A couple of days ago I posted a link to a letter we are sending out asking people for money for our upcoming trip across the country to minister in Santa Cruz, California. One of my fears is that the process of raising support will be misunderstood to be solely a plea for money, or that we will be seen as insensitive.
I’m an American. By virtue of that, I have deeply ingrained thought processes and assumptions about the nature of reality and humanity that, frankly, aren’t true. One of the biggest of these assumptions is that independence is a virtue. Of all of the movements in American pop culture over the past century, name one that has been a movement toward interdependence or selflessness. Having trouble? Perhaps only the civil rights movement and some of the hippie communes of the late 60s and early 70s were movements toward interdependence. And even that dependence was self-serving. Like Frank Sinatra famously sang, the key to being American is saying “I did it my way.”
So, take that assumption, and add it to the equation of raising financial support for a living. I am, for all intents and purposes, a professional depender. I depend on regular financial giving from people who share my passion for seeing the Christ-ian message of grace and forgiveness spread to the corners of the globe from the college campus. Let me restate that. I am the hands, feet, and tongue of Christ on the campus. People that give the money are the heartbeat and life-blood of Christ on campus. Without the heartbeat, I am shipwrecked, and without the hands and feet, my supporters are impotent. We need each other.
I forget that fact far too often in my ministry on campus. I try to disconnect the ministry going on from the people who are really making it happen. What that looks like is sending out letters asking for support and then forgetting to let people in on what God is doing through them on campus. Sometimes when I do personally engage supporters it is self-serving. I often don’t have a mindset of service and worship as I raise support, but instead I frequently have one eye fixed on what’s in it for me. I start to feel entitled to other people’s money. That’s embarrassing to put into words, but it’s true.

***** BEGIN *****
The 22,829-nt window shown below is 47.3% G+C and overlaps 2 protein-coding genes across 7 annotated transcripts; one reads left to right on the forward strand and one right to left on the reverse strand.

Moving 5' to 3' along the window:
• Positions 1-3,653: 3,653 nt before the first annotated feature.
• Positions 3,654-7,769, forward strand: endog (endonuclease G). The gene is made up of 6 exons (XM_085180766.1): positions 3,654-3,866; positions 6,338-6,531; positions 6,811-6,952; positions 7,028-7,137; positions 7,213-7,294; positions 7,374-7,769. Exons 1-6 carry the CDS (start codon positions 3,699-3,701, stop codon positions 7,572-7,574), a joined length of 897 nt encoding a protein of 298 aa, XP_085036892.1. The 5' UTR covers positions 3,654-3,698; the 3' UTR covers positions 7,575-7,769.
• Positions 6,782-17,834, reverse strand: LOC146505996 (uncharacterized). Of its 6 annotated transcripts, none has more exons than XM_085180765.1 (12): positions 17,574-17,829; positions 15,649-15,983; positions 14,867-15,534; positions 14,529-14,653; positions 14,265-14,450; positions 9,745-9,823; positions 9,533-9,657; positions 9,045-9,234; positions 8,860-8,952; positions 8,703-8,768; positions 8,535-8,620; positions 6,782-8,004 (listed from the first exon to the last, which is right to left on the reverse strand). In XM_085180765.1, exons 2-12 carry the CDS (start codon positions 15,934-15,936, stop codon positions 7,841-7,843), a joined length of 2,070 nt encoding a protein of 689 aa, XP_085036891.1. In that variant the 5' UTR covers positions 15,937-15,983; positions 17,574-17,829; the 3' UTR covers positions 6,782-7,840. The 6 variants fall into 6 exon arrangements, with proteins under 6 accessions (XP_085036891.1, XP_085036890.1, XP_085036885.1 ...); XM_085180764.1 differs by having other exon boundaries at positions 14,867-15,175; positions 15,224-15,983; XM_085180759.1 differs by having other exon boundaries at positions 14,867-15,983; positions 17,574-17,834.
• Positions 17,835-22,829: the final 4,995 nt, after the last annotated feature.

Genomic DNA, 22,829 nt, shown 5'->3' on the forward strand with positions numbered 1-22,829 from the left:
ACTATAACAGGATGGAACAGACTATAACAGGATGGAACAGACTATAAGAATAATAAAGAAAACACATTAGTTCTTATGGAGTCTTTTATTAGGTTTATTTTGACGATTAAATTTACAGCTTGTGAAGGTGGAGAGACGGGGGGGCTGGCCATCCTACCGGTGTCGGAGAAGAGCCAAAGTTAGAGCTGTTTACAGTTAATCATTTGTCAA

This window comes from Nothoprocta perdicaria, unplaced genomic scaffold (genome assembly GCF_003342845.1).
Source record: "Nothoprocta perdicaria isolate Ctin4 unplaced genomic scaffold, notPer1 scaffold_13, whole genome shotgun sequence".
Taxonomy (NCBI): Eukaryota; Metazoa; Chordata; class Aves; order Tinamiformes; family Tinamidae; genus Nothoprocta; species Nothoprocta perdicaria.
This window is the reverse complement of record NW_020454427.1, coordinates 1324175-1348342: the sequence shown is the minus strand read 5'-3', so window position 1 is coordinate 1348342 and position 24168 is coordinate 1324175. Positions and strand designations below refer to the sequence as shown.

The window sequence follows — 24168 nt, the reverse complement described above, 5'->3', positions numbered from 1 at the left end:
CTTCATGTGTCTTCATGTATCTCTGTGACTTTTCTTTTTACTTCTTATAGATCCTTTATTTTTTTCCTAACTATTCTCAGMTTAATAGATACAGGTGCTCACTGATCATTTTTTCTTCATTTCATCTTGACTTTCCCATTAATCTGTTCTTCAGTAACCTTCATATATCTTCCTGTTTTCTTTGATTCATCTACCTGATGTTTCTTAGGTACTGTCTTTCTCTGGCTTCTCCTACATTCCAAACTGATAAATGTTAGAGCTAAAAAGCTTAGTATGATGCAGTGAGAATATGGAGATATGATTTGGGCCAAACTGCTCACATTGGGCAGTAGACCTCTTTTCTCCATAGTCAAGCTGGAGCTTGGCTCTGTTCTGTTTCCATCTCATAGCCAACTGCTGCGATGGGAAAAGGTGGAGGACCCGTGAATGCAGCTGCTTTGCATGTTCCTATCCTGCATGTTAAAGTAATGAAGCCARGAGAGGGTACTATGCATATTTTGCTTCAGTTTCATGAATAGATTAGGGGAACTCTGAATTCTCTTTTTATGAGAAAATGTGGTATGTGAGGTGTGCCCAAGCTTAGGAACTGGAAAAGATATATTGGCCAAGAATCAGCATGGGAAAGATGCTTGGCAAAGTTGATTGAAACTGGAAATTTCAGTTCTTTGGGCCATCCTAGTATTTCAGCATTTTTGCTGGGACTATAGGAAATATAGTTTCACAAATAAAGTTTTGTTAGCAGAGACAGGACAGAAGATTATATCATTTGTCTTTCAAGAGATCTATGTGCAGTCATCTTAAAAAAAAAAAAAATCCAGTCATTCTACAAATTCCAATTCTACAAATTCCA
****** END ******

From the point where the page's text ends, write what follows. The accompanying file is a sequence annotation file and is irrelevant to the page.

So as I send out the letters sitting on the other side of laptop waiting to be stuffed into envelopes, I send them out with the recognition that God is doing something in me just as much as he is doing something through me. Your financial gifts are precious to me, especally during these times of economic uncertainty. Your giving reassures me that you place more trust in the God of the universe than the future of the American economy. What a testimony and encouragement. It is truly an honor to be Christ’s ambassador on campus. God is using your gift not only to reach lost college students, but to reach me. He is changing my mindset toward the whole process of raising support, and helping me to really begin to believe that it is developing partners far more than it is raising dollars. My prayer is that God would use your giving to reach YOU as well.
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